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The Endurance trapped in ice during Shackleton's Imperial Trans-Antarctic Expedition in 1916. Alamy Stock Photo/Frank Hurley
Weddell Sea

Kildare explorer Ernest Shackleton's shipwreck Endurance given extra protection

Shackleton and his men had been stranded on a tiny island off the coast of Antarctica when ship Endurance had been swallowed by ice.


EXTRA PROTECTION HAS been given to Ernest Shackleton’s ill-fated ship Endurance, which lies at the bottom of the Weddell Sea within Antarctica, 3,000 metres below sea level.

The ship, which was crushed by ice and sank in November 1915, will now be afforded protection in the form of an extension of the designated area protected, from 500 metres to 1,500 metres, to ensure the full debris field is protected. 

It is in one of the most remote parts of the world, making it one of the world’s most inaccessible historic sites, the UK Antarctic Heritage Trust (UKAHT) said.

“The ship is currently protected as an Historic Site and Monument under the Antarctic Treaty,” UKAHT said.

It said that the sub-zero temperatures and absence of certain kinds of marine biological organisms due to the extreme cold mean that the site has preserved in good condition.

“Access to the wreck must be preserved to protect the integrity of the site,” it said. “Therefore, all future research will be geared around enhancing the significance of Endurance.”

The ship was discovered in 2022, by an expedition entitled Endurance22.

Shackleton led the 28-man team of explorers to safety on Elephant Island. He and five others set off from Elephant Island on a lifeboat named the James Caird. Their ordeal came to an end on May 10 when they arrived at South Georgia’s King Haakon Bay.

map-of-the-shackleton-expedition-in-antarctica-onboard-of-the-endurance Map of the Shackleton expedition in Antarctica. Alamy Stock Photo Alamy Stock Photo

It took almost four months and two failed attempts before Shackleton was able to mount a successful rescue operation, eventually reaching his stranded crewmen on Elephant Island aboard Chilean steam tug the Yelcho.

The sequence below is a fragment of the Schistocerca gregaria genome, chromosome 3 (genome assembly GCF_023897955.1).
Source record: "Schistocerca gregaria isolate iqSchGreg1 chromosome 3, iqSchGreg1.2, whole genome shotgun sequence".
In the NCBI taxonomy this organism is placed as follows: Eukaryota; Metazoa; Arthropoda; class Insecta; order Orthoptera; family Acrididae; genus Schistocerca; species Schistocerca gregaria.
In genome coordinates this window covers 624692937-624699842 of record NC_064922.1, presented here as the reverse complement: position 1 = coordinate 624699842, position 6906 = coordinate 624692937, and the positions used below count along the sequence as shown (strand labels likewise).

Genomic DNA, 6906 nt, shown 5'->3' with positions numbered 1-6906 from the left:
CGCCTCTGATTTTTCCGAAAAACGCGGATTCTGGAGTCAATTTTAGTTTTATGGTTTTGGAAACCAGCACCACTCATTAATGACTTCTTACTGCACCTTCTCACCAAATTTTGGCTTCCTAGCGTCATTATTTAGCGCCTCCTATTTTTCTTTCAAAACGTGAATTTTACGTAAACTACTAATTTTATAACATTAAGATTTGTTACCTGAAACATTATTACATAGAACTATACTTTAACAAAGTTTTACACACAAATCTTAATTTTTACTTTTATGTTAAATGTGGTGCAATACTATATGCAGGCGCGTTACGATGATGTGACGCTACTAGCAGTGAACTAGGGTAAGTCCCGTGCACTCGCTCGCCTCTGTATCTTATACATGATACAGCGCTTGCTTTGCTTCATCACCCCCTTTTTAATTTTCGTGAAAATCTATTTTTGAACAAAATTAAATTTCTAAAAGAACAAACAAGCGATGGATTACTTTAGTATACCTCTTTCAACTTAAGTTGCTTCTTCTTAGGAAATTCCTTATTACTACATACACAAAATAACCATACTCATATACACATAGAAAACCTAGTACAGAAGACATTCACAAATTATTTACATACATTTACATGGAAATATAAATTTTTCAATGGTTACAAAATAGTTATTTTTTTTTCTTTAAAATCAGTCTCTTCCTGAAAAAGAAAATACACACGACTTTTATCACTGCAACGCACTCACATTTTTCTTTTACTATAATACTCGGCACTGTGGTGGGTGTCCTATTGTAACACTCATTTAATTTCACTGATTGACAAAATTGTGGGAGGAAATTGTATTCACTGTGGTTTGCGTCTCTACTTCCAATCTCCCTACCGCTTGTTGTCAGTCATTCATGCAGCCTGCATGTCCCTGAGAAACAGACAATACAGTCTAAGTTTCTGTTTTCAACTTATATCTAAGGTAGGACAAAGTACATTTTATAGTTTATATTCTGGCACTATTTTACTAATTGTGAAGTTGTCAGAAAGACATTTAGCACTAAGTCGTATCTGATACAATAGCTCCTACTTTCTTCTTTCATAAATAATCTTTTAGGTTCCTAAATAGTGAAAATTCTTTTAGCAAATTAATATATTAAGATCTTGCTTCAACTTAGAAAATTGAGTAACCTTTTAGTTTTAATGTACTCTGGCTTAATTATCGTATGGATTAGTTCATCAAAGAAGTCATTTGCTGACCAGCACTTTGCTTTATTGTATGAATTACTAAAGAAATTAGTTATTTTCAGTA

vintage-photo-circa-1910s-of-british-antarctic-explorer-sir-ernest-henry-shackleton-1874-1922 Ernest Shackleton. Alamy Stock Photo Alamy Stock Photo

All 28 men survived.

The UK is responsible for the shipwreck and the long-term management of the site.

A Conservation Management Plan (CMP) devised by the UKAHT was submitted to the Antarctic Treat Consultative Meeting, which was held in May. 

The aim is to manage, conserve and protect the shipwreck by implementing the plan and ultimately seeking an Antarctic Specially Protected Area designation, it said.

Risks to the shipwreck

UKAHT outlined several potential threats that it believes could impact Endurance. 

It outlined a lack of published data, and subsea technology use beneath extensive ice cover having limited testing, and therefore could cause accidental damage or risk of collision.

Climate change was outlined as an area which could have consequences on the “long-term survival” of the wreck. 

“Increased water temperature and ocean acidification could result in accelerated biological and chemical decay of the shipwreck,” it said.

Potential for fishing gear to become entangled in the wreck was highlighted, as well as tourism, given that any attempt to visit the wreck could cause damage.

A danger that people or organisations will attempt to recover artefacts from the wreck without authorisation was also identified.

Key conservation management principles

UKAHT has six key conservation management principles outlined for the care and maintenance of the shipwreck Endurance.

img2.thejournal The launch of the James Caird. Frank Hurley Frank Hurley

All activity relating to the site should be taken with the aim to preserve or enhance the significant of the site. There will be a presumption in favour of non-destructive survey is preference to any recovery of the wreck structure or artefacts.

The biodiversity, habitats, and ecology of the wreck will be studied, recorded, and conserved.

Long term challenges to the significance of the wreck will be identified, and mitigation methods explored with stakeholders ad partner organisations.

Access to the wreck site will be managed to ensure that activities are not detrimental to the significance of the site.

The significance of the site will be enhanced by maximising opportunities for knowledge enhancement and its public dissemination.

The ongoing management of the wreck will be transparent and collaborative and based on clear policies outlined in the CMP.

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